• ‘It must have been difficult for him to turn his back on the glories of Granada.’
      • ‘Her compositions were childish compared to the glories of baroque counterpoint.’
      • ‘The artist's light fantastic works are shining examples of the glories of glass.’
      • ‘Why not prepare for the heat and import some of the other glories of a Continental summer?’
      • ‘This is best secured by enabling people to appreciate the glories of our wildlife at first hand.’
      • ‘The cathedral has had a choir since 1296 and music remains one of its glories.’
      • ‘He is certainly not the first celebrity chef to traipse over the border to celebrate the glories of Scottish food.’
      • ‘The film is full of sun-drenched vineyards and the glories of the grape.’
    2. 2.2The splendour and bliss of heaven.
      ‘images of Christ in glory’
      • ‘The only glory of which he has spoken will come in heaven, after his resurrection.’
      • ‘The return of Christ in power and glory is the greatest expected future event.’
      • ‘This is an example of the ways in which Satan and his followers attempt to mimic the glory and splendor of heaven in hell.’
      • ‘For example, Christians generally believe that you will live in sedate glory alongside the Lord Almighty and his holy entourage in heaven.’
      • ‘One side showed the resurrected Christ in full glory.’
      • ‘To give too much attention to the world was to overlook part of the glory that lay in Heaven.’
      • ‘Every desire is either a devout or a distorted enticement to the glory of heaven.’
      • ‘They experience spiritual bliss and divine glory according to their individual spiritual capacities.’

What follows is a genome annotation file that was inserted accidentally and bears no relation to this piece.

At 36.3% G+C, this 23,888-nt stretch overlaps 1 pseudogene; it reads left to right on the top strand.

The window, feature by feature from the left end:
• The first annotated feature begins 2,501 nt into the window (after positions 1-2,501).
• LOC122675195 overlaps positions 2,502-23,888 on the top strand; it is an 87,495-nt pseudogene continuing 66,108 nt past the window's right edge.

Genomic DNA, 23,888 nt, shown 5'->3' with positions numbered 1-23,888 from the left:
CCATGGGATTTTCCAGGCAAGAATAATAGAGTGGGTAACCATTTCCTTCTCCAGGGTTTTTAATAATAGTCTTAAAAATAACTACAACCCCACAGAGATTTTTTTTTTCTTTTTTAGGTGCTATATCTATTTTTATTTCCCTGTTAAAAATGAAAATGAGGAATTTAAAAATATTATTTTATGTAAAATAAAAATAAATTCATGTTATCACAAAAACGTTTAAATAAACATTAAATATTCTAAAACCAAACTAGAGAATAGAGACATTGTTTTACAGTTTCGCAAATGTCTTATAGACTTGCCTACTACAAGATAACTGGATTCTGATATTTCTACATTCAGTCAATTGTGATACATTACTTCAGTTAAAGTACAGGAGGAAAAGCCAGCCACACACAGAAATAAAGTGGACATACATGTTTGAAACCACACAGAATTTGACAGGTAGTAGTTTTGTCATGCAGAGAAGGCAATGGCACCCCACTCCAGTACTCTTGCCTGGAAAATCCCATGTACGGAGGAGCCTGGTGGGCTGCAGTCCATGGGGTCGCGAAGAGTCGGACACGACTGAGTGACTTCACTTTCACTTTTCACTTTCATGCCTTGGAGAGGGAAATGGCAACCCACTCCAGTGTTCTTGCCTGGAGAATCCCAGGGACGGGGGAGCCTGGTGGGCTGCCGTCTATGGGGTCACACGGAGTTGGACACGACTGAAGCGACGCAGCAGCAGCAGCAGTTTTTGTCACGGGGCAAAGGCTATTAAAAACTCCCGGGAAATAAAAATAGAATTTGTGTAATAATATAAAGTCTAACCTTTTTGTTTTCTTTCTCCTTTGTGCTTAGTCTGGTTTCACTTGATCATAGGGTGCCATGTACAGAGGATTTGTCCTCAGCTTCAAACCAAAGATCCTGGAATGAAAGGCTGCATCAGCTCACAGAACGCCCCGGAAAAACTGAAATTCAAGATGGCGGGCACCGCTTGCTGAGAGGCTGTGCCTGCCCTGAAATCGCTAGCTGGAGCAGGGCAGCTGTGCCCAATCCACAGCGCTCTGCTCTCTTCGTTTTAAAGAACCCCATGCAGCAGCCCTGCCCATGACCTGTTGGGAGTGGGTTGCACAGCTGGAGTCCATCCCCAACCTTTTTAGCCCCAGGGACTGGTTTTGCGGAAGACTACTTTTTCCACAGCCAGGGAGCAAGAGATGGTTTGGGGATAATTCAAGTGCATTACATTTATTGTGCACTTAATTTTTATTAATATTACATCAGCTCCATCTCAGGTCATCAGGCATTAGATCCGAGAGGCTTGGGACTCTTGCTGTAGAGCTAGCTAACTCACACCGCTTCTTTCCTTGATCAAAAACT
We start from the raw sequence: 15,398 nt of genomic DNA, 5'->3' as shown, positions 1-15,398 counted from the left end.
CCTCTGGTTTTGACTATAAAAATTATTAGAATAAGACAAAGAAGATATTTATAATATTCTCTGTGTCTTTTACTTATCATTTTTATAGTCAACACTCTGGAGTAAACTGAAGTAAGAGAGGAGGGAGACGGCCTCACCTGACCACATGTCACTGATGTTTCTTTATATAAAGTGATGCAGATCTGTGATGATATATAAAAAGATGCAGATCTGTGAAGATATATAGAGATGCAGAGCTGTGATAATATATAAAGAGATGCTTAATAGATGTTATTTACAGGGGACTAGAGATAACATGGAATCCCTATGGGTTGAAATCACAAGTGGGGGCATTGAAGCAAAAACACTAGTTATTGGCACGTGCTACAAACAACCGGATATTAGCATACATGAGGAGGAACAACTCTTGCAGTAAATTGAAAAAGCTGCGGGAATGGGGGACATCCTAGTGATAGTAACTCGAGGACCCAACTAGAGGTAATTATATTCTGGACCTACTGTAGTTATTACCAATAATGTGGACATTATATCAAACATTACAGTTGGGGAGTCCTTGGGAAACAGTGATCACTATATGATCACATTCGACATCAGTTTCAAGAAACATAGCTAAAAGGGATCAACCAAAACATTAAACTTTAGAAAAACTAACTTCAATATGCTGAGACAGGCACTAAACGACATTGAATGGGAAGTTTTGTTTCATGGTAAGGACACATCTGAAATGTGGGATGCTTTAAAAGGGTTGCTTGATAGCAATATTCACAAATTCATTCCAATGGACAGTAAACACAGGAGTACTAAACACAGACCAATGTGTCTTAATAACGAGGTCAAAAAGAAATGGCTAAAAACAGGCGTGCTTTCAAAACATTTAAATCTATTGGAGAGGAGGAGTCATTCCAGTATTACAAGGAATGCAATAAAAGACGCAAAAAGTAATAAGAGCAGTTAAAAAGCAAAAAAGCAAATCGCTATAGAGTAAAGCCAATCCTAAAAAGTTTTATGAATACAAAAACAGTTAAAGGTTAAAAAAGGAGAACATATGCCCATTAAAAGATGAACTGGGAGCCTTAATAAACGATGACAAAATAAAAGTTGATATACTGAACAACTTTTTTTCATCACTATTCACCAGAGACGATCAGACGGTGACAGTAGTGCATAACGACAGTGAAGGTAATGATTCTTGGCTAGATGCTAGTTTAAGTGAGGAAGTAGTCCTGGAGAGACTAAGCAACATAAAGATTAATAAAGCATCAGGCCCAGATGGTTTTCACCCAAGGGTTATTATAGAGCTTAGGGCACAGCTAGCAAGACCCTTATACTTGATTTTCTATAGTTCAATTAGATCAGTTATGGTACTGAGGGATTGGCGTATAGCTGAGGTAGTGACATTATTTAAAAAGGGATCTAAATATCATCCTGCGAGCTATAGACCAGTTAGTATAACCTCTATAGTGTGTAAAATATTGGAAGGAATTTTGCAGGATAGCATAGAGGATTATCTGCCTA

• ‘As God's children, we are destined for nothing less than the glory of heaven.’
      • ‘As Jesus prays, heaven's glory opens and God's Spirit-dove descends upon him.’
      • ‘Christ comes in glory to make all creation whole and safe.’
      • ‘All we can know is that we are poor lost sinners and Jesus Christ came from glory to save such.’
      • ‘We give thanks for those whose gifts and labours have helped rebuild this holy place and to make it again an image of the glory of heaven.’
      • ‘Hymns, praising the glories of heaven and the peace of all God's creatures in his halls.’
      • ‘An infinite world of heavenly glory awaits us every time we lift our hearts up to heaven to worship Jesus and receive his love.’
      • ‘The incentive of gaining glory and escaping hell - of desiring joy in heaven - is a perfectly valid and scriptural motivation.’
  • 3Praise, worship, and thanksgiving offered to a deity.

    • ‘All right, so the credit and the glory and the praise always belong to God.’
    • ‘We are to give glory to God through worship, serving others, and in the very way in which we live our lives.’
    • ‘Let us boldly proclaim and share the gospel - to the praise and glory of God alone.’
    • ‘Blessing and glory and wisdom and thanksgiving and honor and power and might be to our God forever and ever!’
    • ‘‘These images inspire and challenge us to become fully human, which is the best way we can give honour and glory to God’.’
    • ‘Above all, they bring most glory to God in our worship and service of Him.’
    • ‘The Lord is one and his name is one; name, glory and praise!’
    • ‘Adam and Eve were not only to glorify God in behavior, but they were to offer intelligent glory and praise to God.’